“Okay,” said Daphne as they all felt the willies, “I guess it’s left.”

“Wait a minute,” said Cloudius. He stepped forward, to the left, then stopped and crouched down to look at a little pile of leaves.

“Cloudius…!” muttered Angelica in a warning tone.

“Ssh,” he said. He seemed not to be moving, but then he uttered a slight cry of success and picked it up: a little crystal. “It was a booby trap,” he said, “but I disconnected it and this crystal is the prize!”

“What is it, a bomb?” asked Tom.

“No,” said Arnulf, “probably more like a detector. You sure it won’t tell people where we are?”

“No,” said Cloudius, “it was triggered to set off an alarm. I disconnected it. Don’t you trust me?”


“I trust you,” said Daphne. “I don’t have much choice.” She led them down to the end of the hall, where she pulled out her wand and whispered “Xu.” Not one but two secret doors became evident: one at the end of the hall and one on their left.

“That one’s Temple’s, I bet,” said Arnulf, pointing to the end of the hall. “That’s about where his room would be.”

“This one’s MacMorris,” said Cloudius, “and he’s in there talking to someone!”

“He sure is,” said Tom, as Eva came through the wall. She softly mraowed at him, and Tom said to Daphne, “No one’s in Temple’s office.”

“You’re not going through there, are you?” asked Angelica.

“Will you guys shush?” said Daphne. She and Tom and Cloudius were all leaning against MacMorris’s back door listening to MacMorris having a chat with a Deep Voice.

MacMorris was saying, “So show me something.”

Deep Voice: “You don’t want to ask that.”

Mac: “I’m scared, I’m so scared.”

DV: “You should be.”

Mac: “I’m weeping like a baby child. I could mop your whole group up any time.”

DV: “You and who else—Temple?”

Mac: “Temple! Ha. There are lots of us too. So tell me, what you got?”

At that point spells were thrown. The Deep Voice uttered a spell that sent shock waves through the floor and walls; Cloudius took it hard and went down, holding his head. The others staggered back away, dragging Cloudius. Deep Voice threw the same spell again, and now there was a distinct howling from down those far stairs: an answering call, or a complaint about the disturbance?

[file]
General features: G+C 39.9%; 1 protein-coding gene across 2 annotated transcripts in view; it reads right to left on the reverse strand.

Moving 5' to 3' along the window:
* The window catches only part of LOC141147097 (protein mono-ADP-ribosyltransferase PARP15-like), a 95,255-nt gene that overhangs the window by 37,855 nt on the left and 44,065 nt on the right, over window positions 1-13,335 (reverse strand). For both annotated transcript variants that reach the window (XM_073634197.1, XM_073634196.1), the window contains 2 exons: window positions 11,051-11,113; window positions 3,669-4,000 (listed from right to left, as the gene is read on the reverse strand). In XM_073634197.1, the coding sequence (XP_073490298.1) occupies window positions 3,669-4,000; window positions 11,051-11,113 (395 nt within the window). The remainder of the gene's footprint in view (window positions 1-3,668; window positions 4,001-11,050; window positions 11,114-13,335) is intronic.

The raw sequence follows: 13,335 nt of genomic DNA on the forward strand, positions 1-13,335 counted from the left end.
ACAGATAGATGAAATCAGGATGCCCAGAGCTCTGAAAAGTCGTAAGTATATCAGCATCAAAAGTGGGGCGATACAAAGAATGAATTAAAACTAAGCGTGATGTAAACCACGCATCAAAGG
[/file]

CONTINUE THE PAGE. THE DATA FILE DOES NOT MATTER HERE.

The five panicked briefly. The girls retreated to the secret passage and thence out to the cellar and out of the school. The boys got through into Temple’s office, where new forms of the willies washed across them. The place was dimly lit by a magic lamp on the desk. Anything could be a booby trap: everything seemed to have been bought at a yard sale at a museum of nineteenth century scientific instruments. There were books everywhere: tomes abounded. It was somewhat messy, and the dim light increased the sense of mess and the sense that something menacing might hide among the scattered barometers and sextants.

The anti-burglar items, one by each door, whispered to each other. They seemed to be whispering about young boys. Eva brushed past the one near the secret door and it whispered less.

But, avoiding the temptation to touch anything, the boys got out, past the other anti-burglar item, up the stairs, out onto the grounds, and back to Ash House and their warm beds. A minute after they were all in their bunks, Daphne and Angelica came up the stairs. They went into Daphne’s room and sat on the bed in the dark talking.

“I definitely saw it,” said Angelica.

“Yeah, so did I,” replied Daphne. “We weren’t hiding from nothing, we were definitely hiding from something out there. But maybe we could have just kept on walking across the garden because I’m pretty sure it’s not interested in us.”